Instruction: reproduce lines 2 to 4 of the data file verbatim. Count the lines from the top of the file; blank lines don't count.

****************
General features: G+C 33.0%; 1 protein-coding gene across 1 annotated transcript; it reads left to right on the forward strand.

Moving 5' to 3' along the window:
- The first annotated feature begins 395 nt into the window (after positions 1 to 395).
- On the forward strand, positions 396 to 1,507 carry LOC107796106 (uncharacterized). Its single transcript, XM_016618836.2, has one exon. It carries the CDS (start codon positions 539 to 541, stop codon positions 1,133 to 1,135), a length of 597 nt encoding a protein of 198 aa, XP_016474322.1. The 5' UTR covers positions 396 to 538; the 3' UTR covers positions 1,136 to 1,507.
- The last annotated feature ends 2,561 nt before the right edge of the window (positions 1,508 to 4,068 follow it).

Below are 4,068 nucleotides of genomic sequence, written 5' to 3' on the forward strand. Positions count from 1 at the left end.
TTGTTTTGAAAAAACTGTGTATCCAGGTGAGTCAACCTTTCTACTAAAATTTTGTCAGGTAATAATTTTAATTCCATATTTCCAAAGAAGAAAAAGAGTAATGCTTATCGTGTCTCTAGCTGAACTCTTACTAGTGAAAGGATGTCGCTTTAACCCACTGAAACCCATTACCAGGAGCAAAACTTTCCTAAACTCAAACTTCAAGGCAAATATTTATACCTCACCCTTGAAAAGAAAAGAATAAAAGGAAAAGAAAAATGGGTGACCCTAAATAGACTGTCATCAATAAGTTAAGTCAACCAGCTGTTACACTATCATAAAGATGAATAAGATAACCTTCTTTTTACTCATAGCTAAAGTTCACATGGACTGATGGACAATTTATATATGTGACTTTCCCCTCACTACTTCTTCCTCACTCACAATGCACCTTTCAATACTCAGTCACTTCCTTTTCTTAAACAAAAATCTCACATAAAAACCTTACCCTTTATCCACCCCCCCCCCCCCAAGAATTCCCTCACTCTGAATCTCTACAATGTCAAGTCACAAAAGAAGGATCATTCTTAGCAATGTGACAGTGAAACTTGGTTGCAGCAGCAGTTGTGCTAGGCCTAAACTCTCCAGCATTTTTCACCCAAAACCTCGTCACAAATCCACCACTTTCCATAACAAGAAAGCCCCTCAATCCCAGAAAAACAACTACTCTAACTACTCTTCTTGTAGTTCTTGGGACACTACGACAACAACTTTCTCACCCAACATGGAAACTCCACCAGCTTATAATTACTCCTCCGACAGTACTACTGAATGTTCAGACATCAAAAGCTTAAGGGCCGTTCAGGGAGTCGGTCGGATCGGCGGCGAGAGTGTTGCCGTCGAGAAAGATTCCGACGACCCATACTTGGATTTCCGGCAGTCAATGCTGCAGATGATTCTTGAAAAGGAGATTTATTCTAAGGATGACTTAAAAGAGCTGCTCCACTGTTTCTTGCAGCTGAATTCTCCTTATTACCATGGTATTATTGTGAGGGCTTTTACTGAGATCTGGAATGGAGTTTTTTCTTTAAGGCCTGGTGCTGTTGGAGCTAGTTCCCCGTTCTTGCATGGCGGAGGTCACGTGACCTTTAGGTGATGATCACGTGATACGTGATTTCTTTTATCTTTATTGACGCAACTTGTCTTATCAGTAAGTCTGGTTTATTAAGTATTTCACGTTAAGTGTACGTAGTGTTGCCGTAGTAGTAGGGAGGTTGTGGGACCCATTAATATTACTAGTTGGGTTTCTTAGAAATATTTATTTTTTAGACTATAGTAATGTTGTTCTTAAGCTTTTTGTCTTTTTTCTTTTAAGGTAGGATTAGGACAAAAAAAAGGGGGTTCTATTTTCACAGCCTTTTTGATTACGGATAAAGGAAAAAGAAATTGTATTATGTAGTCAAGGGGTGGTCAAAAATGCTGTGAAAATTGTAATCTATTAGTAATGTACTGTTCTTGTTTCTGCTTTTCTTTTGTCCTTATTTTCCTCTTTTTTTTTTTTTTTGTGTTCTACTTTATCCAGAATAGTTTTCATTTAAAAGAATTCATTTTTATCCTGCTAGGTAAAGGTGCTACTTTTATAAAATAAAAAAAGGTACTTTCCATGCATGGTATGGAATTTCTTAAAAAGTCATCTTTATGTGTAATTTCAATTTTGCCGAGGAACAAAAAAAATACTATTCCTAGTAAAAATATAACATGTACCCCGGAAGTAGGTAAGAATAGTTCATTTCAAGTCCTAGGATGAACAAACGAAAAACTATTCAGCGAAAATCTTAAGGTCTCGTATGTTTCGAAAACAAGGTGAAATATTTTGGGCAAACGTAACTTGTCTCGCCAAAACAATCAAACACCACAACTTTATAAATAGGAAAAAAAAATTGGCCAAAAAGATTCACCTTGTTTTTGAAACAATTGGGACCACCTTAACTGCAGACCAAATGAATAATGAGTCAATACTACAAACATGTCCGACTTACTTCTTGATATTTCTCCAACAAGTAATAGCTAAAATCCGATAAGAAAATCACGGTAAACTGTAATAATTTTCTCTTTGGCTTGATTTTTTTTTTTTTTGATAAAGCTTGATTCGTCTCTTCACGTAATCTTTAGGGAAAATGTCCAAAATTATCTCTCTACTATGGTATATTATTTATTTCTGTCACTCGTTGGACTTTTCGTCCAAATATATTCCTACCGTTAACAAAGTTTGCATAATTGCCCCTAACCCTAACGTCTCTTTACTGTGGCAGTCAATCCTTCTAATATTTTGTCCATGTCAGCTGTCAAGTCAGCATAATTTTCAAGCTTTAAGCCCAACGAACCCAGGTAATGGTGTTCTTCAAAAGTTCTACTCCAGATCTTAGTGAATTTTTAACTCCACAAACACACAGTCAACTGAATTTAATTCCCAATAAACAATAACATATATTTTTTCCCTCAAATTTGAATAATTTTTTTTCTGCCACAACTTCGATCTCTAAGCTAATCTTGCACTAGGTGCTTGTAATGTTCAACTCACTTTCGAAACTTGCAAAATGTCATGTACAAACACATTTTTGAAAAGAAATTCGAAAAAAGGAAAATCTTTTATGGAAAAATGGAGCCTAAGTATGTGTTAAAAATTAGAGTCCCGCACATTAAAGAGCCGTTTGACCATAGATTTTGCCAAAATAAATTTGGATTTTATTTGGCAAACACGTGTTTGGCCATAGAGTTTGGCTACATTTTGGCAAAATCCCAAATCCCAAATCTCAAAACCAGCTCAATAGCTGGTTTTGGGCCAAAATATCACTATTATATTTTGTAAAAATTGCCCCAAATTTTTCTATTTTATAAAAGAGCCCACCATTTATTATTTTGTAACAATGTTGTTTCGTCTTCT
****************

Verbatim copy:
Moving 5' to 3' along the window:
- The first annotated feature begins 395 nt into the window (after positions 1 to 395).
- On the forward strand, positions 396 to 1,507 carry LOC107796106 (uncharacterized). Its single transcript, XM_016618836.2, has one exon. It carries the CDS (start codon positions 539 to 541, stop codon positions 1,133 to 1,135), a length of 597 nt encoding a protein of 198 aa, XP_016474322.1. The 5' UTR covers positions 396 to 538; the 3' UTR covers positions 1,136 to 1,507.